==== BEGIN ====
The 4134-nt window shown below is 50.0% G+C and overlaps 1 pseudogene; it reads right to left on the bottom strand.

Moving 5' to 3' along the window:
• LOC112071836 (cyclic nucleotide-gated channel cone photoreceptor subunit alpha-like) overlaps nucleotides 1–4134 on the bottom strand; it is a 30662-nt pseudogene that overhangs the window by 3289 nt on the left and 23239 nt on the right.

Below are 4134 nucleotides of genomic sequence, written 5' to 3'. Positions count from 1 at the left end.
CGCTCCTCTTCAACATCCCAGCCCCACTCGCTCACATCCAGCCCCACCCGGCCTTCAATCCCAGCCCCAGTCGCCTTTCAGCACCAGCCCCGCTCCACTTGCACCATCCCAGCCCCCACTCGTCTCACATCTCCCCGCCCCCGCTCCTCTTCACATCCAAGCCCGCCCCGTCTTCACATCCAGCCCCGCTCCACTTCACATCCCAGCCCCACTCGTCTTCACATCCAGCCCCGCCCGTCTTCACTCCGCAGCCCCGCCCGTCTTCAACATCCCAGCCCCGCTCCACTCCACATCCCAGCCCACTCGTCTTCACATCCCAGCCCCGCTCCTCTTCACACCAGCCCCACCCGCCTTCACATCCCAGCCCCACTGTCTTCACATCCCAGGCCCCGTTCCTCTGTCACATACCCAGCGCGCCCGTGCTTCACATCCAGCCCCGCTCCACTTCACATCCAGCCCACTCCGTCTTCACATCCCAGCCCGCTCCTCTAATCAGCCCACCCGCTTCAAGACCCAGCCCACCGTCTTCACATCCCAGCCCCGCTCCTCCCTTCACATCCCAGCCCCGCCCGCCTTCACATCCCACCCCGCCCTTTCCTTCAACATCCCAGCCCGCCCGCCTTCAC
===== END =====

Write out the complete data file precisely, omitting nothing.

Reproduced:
The 4134-nt window shown below is 50.0% G+C and overlaps 1 pseudogene; it reads right to left on the bottom strand.

Moving 5' to 3' along the window:
• LOC112071836 (cyclic nucleotide-gated channel cone photoreceptor subunit alpha-like) overlaps nucleotides 1–4134 on the bottom strand; it is a 30662-nt pseudogene that overhangs the window by 3289 nt on the left and 23239 nt on the right.

Below are 4134 nucleotides of genomic sequence, written 5' to 3'. Positions count from 1 at the left end.
CGCTCCTCTTCAACATCCCAGCCCCACTCGCTCACATCCAGCCCCACCCGGCCTTCAATCCCAGCCCCAGTCGCCTTTCAGCACCAGCCCCGCTCCACTTGCACCATCCCAGCCCCCACTCGTCTCACATCTCCCCGCCCCCGCTCCTCTTCACATCCAAGCCCGCCCCGTCTTCACATCCAGCCCCGCTCCACTTCACATCCCAGCCCCACTCGTCTTCACATCCAGCCCCGCCCGTCTTCACTCCGCAGCCCCGCCCGTCTTCAACATCCCAGCCCCGCTCCACTCCACATCCCAGCCCACTCGTCTTCACATCCCAGCCCCGCTCCTCTTCACACCAGCCCCACCCGCCTTCACATCCCAGCCCCACTGTCTTCACATCCCAGGCCCCGTTCCTCTGTCACATACCCAGCGCGCCCGTGCTTCACATCCAGCCCCGCTCCACTTCACATCCAGCCCACTCCGTCTTCACATCCCAGCCCGCTCCTCTAATCAGCCCACCCGCTTCAAGACCCAGCCCACCGTCTTCACATCCCAGCCCCGCTCCTCCCTTCACATCCCAGCCCCGCCCGCCTTCACATCCCACCCCGCCCTTTCCTTCAACATCCCAGCCCGCCCGCCTTCAC